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IMF warns of rising energy bills to avoid climate crisis

Written by: Emma Lunn
The International Monetary Fund (IMF) has warned that a carbon tax could result in energy bills going up by 43 per cent over the next decade.

Increasing the price of carbon is the most efficient method of combating global warming and reducing air pollution, according to the IMF.

A report by economists at the fund said that to limit global warming to 2°C or less – the level deemed safe by science – large emitting countries need to take ambitious action. It suggested these countries should introduce a carbon tax set to rise quickly to $75 a ton in 2030.

This would mean household electric bills would go up by 43 per cent cumulatively over the next decade on average – more in countries that still rely heavily on coal in electricity generation, less elsewhere.

The IMF said governments worried about a political backlash against big increases in the cost of heating homes and motoring, and should use the extra revenue raised from the tax to compensate consumers.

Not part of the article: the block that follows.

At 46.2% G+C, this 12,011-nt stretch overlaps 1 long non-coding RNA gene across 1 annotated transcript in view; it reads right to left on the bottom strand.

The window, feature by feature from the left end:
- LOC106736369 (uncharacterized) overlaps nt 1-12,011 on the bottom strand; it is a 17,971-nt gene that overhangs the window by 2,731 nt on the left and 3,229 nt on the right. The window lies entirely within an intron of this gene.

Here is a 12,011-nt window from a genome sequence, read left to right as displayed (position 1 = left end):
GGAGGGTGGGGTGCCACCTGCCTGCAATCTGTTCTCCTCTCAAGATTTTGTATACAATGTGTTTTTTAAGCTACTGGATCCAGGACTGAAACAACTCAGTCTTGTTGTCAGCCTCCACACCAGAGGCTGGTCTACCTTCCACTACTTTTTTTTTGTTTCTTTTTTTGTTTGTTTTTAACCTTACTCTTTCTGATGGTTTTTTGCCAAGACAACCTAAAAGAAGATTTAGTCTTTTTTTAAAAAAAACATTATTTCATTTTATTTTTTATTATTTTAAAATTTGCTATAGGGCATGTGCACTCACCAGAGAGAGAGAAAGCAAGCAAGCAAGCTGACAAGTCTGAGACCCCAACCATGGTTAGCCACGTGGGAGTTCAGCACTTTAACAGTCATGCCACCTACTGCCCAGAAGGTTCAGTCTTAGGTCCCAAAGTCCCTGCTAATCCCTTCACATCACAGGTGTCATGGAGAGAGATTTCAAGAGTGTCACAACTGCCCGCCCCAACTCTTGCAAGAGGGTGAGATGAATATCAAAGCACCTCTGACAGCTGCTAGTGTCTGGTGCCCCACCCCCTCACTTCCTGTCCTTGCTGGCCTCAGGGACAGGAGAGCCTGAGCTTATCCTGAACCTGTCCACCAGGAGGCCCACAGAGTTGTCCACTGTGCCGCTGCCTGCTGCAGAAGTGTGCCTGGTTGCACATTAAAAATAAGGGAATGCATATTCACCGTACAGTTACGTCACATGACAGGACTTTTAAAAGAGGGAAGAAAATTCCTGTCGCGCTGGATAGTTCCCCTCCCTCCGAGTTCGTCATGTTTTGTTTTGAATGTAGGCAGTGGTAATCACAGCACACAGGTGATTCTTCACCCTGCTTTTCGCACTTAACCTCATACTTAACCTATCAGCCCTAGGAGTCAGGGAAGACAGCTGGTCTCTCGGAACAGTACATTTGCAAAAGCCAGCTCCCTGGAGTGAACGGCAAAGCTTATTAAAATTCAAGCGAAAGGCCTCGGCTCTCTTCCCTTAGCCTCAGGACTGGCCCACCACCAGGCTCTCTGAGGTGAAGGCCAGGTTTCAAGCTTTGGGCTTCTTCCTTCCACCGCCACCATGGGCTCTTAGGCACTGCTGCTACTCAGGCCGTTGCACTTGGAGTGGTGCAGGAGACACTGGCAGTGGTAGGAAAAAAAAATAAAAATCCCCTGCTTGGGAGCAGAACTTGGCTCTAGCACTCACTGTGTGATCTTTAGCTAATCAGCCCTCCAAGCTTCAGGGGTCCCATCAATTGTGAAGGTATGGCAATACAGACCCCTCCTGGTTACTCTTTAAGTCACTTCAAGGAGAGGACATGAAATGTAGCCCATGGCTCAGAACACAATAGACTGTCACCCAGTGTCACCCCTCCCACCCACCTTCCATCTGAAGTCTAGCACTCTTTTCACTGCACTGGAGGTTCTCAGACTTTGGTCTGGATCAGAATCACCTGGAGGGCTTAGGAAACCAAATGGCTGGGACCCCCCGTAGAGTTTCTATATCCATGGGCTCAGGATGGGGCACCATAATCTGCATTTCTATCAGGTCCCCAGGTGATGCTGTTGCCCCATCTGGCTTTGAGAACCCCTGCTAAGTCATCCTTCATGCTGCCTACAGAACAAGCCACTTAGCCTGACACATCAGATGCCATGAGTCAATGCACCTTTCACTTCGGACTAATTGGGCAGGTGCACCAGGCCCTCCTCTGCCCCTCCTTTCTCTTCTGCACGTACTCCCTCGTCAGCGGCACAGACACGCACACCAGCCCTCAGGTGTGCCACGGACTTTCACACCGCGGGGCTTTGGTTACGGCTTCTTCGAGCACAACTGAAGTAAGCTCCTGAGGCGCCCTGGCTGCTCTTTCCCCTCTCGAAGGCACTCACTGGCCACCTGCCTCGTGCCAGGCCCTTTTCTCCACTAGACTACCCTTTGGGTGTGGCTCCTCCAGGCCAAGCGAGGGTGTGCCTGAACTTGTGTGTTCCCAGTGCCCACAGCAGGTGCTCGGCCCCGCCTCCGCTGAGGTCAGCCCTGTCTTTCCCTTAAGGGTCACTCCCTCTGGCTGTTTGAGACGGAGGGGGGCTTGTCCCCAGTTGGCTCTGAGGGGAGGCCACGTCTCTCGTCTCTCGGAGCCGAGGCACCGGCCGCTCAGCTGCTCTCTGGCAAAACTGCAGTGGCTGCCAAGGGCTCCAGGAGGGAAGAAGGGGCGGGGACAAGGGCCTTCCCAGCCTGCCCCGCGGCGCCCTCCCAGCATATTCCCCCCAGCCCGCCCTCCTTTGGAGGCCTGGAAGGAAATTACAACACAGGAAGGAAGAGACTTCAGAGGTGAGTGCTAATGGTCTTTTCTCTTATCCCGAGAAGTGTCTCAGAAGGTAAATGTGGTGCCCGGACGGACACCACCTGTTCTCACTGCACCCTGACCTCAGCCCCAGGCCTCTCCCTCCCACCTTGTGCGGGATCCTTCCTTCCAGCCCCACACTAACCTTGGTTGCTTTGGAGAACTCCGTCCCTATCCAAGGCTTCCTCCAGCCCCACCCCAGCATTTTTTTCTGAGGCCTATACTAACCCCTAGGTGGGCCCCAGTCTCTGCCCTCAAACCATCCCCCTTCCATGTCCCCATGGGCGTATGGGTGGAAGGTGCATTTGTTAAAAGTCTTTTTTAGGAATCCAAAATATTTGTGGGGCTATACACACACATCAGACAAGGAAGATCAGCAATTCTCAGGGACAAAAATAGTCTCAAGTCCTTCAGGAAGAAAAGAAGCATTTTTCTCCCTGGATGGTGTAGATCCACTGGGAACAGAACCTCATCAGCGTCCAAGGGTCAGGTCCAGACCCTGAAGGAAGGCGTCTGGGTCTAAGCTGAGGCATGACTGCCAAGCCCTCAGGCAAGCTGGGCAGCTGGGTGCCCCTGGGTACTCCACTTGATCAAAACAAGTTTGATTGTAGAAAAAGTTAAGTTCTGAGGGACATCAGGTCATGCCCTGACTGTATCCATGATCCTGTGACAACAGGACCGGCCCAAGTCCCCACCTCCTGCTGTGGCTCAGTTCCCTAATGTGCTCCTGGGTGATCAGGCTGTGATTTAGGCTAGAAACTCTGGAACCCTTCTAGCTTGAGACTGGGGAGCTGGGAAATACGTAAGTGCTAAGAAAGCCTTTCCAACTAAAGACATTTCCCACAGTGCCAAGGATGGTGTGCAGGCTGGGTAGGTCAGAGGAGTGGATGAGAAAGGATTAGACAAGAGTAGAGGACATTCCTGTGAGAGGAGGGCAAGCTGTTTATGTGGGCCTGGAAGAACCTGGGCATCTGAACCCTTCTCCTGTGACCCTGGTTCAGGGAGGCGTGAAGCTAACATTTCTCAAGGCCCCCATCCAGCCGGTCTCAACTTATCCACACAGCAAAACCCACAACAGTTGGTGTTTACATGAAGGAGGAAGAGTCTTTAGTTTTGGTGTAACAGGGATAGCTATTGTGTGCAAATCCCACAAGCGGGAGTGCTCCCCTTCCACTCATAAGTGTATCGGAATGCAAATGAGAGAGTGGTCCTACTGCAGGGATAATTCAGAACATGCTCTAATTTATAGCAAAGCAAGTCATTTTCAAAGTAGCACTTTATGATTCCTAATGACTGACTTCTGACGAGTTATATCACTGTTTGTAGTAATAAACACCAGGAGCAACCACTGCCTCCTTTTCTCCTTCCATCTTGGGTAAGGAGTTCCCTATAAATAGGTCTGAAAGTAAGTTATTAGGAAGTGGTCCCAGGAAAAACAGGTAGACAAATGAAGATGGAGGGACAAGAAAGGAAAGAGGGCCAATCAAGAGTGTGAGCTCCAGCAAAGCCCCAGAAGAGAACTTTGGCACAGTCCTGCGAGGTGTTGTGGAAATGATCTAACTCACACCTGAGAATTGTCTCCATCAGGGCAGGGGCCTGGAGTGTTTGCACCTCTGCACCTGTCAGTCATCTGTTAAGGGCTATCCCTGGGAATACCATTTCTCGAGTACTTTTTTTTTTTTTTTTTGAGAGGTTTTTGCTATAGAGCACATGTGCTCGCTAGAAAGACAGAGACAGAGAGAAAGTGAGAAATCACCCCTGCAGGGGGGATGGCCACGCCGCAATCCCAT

The warning came as Extinction Rebellion protests across the country continue to demand immediate action to cut carbon emissions and avert an ecological disaster. On Friday, protesters tried to shut down the BBC by blockading the entrances and climbing onto the canopy of Broadcast House in London. The group also tried to close City Airport earlier this week.

Victoria Arrington, spokesperson for Energyhelpline said: “There is a possibility that customers need not fully shoulder these projected costs if a carbon tax is introduced. For instance, the burden could potentially be eased if consumers were to adopt greener technologies and power their homes with a 100 per cent renewable electricity tariff.”

“Energy is the easiest big bill to switch. With increasing environmental awareness, the whole energy market is changing quickly, with green becoming the new norm and fossil fuels growing increasingly unpopular. Several suppliers are now supplying renewable energy as standard, often at affordable rates.”

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